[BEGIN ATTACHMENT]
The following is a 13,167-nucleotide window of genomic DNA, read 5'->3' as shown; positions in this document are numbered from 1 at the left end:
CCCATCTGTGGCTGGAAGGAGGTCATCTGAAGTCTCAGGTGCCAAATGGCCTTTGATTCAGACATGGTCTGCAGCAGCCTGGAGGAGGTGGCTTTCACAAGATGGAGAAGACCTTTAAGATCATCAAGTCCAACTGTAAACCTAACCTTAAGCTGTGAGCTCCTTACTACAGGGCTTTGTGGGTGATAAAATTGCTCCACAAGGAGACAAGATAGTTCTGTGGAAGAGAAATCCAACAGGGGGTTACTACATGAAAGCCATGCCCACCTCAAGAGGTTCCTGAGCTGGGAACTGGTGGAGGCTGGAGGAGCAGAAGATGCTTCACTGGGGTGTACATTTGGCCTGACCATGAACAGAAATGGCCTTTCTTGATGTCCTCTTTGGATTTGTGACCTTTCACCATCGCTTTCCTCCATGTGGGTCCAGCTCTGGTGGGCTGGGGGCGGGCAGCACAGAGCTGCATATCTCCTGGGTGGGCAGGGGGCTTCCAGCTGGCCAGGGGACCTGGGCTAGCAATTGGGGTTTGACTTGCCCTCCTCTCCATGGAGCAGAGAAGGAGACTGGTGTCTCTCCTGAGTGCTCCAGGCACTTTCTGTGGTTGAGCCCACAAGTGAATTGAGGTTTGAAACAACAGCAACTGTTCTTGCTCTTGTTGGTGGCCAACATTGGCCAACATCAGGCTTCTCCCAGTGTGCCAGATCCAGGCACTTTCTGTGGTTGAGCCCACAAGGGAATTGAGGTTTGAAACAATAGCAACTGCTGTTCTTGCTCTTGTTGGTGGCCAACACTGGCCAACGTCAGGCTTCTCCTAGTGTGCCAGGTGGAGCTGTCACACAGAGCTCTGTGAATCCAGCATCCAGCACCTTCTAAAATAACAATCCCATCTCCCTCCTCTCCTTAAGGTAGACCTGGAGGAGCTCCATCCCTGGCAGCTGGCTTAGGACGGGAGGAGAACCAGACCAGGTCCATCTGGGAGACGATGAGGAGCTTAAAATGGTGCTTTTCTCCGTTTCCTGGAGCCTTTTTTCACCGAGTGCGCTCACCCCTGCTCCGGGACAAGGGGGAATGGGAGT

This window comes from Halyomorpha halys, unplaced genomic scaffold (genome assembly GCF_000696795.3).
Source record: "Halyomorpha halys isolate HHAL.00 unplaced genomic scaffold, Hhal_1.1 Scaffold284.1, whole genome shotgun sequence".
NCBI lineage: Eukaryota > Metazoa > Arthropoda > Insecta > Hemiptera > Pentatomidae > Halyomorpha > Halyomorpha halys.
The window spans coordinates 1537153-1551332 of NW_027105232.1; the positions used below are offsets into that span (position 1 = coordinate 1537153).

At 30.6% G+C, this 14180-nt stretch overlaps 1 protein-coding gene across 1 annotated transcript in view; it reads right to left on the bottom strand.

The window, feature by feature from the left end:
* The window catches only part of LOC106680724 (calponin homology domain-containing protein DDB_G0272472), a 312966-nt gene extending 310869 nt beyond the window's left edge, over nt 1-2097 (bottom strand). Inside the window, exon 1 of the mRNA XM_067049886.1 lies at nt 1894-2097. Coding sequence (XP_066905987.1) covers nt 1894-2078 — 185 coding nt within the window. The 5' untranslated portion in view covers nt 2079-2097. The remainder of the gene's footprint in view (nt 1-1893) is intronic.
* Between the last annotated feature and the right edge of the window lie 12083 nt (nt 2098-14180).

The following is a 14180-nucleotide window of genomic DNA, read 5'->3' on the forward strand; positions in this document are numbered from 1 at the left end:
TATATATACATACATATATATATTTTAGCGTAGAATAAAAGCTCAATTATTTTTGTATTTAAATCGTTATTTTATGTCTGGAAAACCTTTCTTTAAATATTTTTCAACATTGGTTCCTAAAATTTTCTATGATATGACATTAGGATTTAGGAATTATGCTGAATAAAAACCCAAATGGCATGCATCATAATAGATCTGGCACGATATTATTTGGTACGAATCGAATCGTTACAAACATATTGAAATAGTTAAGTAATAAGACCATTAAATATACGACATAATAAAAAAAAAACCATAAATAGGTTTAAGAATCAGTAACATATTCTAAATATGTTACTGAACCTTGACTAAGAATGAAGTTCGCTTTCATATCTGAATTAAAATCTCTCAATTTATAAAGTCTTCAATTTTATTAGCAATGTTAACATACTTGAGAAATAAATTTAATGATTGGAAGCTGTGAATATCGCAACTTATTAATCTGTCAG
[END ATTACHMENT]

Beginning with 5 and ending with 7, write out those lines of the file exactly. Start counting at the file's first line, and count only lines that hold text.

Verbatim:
NCBI lineage: Eukaryota > Metazoa > Arthropoda > Insecta > Hemiptera > Pentatomidae > Halyomorpha > Halyomorpha halys.
The window spans coordinates 1537153-1551332 of NW_027105232.1; the positions used below are offsets into that span (position 1 = coordinate 1537153).

At 30.6% G+C, this 14180-nt stretch overlaps 1 protein-coding gene across 1 annotated transcript in view; it reads right to left on the bottom strand.